Nama wants €125m up front to hand huge Poolbeg West site to developer
Nama is seeking at least €125m for an 80pc stake in the huge Poolbeg West development scheme in Dublin, according to documents prepared for bidders.
The development on the old Glass Bottle site will have 3,500 homes and one million square feet of commercial space.
The Dublin 4 scheme on the edge of the Dublin docks will be among the biggest ever in the country.
Nama has formally invited expressions of interest from developers, who will get an 80pc stake in Pembroke Ventures DAC, the company set up to develop the 37.2-acre site.
Nama will get €125m up front, while a developer or consortium will take on the construction project.
Sean Mulryan's Ballymore Group and stock market-listed builder Glenveagh are known to be interested in the scheme. International players like Hines are likely to look too.
The plan includes setting aside 10pc of the housing units for social housing and 15pc for what is described as social and affordable housing. Nama will retain a 20pc stake in the project.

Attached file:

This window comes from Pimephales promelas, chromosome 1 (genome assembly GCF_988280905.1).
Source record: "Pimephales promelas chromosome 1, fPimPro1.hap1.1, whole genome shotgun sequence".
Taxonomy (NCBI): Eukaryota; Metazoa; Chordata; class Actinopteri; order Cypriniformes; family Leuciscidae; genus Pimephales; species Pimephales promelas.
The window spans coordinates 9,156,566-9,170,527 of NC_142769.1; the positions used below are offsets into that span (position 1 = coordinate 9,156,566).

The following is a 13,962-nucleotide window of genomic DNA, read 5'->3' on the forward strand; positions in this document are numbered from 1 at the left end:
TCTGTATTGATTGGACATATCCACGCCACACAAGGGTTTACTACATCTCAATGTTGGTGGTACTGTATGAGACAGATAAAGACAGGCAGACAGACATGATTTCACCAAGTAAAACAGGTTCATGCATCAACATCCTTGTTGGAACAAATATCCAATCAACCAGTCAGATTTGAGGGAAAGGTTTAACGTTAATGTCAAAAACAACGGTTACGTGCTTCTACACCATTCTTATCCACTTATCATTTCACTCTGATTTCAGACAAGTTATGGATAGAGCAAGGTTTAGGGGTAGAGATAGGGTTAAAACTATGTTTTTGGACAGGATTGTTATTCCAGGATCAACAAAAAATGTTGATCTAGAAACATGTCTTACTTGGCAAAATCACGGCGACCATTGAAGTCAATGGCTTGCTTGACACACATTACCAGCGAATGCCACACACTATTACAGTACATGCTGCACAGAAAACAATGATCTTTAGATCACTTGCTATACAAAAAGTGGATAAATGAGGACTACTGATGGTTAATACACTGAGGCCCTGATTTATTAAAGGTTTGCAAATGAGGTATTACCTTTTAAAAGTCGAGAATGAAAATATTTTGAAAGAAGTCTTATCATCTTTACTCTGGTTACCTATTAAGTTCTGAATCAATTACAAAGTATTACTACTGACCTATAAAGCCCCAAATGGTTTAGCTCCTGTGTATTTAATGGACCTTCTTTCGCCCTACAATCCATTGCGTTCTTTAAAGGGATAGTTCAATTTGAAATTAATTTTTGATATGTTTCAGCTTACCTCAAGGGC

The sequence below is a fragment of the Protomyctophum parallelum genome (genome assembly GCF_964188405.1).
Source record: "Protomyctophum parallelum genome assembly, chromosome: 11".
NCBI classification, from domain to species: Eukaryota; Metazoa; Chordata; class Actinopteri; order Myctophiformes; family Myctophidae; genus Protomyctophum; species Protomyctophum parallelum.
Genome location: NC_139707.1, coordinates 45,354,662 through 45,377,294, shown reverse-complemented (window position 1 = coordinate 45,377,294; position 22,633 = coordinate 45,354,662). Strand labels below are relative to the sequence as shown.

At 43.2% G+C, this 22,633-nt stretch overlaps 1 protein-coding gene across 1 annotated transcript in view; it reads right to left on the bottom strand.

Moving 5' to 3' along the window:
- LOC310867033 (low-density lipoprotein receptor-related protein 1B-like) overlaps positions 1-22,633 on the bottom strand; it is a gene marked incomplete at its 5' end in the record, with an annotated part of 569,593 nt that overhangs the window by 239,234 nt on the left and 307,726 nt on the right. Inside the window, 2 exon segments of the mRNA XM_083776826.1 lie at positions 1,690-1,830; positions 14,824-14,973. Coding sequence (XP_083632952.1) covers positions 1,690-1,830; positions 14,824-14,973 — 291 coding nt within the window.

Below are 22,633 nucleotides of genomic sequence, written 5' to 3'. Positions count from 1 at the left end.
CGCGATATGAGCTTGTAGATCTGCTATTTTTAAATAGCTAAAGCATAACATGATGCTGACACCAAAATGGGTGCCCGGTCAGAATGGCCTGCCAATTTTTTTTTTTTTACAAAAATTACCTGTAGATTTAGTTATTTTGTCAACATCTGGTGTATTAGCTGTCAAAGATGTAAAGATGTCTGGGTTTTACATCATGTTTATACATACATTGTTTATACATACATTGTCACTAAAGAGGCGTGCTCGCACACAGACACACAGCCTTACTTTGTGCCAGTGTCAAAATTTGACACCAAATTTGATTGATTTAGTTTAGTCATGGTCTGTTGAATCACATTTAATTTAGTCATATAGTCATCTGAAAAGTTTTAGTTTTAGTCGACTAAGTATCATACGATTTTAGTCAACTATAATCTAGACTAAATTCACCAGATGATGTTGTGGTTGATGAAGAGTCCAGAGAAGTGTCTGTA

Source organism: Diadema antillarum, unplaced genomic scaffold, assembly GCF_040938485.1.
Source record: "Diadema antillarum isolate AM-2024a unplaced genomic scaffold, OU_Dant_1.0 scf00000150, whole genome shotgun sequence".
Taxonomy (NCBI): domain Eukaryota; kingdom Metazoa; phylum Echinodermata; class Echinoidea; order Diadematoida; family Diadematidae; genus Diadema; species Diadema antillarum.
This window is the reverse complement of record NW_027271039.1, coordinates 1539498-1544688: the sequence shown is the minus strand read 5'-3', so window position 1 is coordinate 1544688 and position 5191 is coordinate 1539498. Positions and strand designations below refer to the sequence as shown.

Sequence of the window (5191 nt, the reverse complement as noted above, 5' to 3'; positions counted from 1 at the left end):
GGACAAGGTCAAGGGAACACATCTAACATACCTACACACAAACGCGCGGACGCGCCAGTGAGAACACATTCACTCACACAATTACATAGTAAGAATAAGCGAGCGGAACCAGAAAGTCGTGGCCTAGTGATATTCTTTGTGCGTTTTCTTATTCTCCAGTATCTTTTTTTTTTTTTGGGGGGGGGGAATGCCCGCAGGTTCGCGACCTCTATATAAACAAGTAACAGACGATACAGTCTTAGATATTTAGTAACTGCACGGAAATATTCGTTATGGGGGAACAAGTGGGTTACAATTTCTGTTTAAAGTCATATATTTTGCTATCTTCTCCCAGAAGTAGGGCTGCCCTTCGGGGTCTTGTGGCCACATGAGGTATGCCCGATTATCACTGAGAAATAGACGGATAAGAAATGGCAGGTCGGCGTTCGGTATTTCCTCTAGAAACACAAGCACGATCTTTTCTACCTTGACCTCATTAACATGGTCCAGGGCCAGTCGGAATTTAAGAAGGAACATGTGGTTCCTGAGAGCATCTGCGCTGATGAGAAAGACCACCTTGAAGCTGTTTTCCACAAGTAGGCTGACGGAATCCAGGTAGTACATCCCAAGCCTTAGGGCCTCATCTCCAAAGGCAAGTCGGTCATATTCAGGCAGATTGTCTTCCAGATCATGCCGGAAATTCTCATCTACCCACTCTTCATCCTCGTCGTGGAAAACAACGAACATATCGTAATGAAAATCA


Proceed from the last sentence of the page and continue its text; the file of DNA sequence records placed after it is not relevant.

The site is within the Poolbeg West Strategic Development Zone (SDZ), which is eligible for planning under fast-track zoning rules.
The planning scheme for the SDZ was formally adopted by An Bord Pleanála in April 2019 and facilitates a mechanism for the fast-tracking of planning applications for development.
The huge site close to landmarks like the Poolbeg chimneys and the Aviva Stadium has been vacant and in effective State control for well over a decade.
Before Nama took over loans backed by the site, most of it had been controversially bought in 2006 for €400m by a consortium including State agency the Dublin Docklands Development Authority (DDDA) with loans from Anglo Irish Bank.
The deal was a who's-who of the Celtic Tiger. Developer Bernard McNamara and financier Derek Quinlan joined the consortium to buy the site with the DDDA, whose then chairman Lar Bradshaw and then director Sean Fitzpatrick both also sat on the Anglo Irish Bank board.
Businessman Paul Coulson, whose Ardgah Group had its roots in Dublin Glass and taxpayer-owned Dublin Port split the proceeds of the €411m sale. Mr Coulson's company was the site's leaseholder and Dublin Port owned the freehold.
The site was later valued at as little €35m after the crash. Development plans have moved at a sometimes glacial pace.
The housing is unlikely to be ready to move into for at least another three years.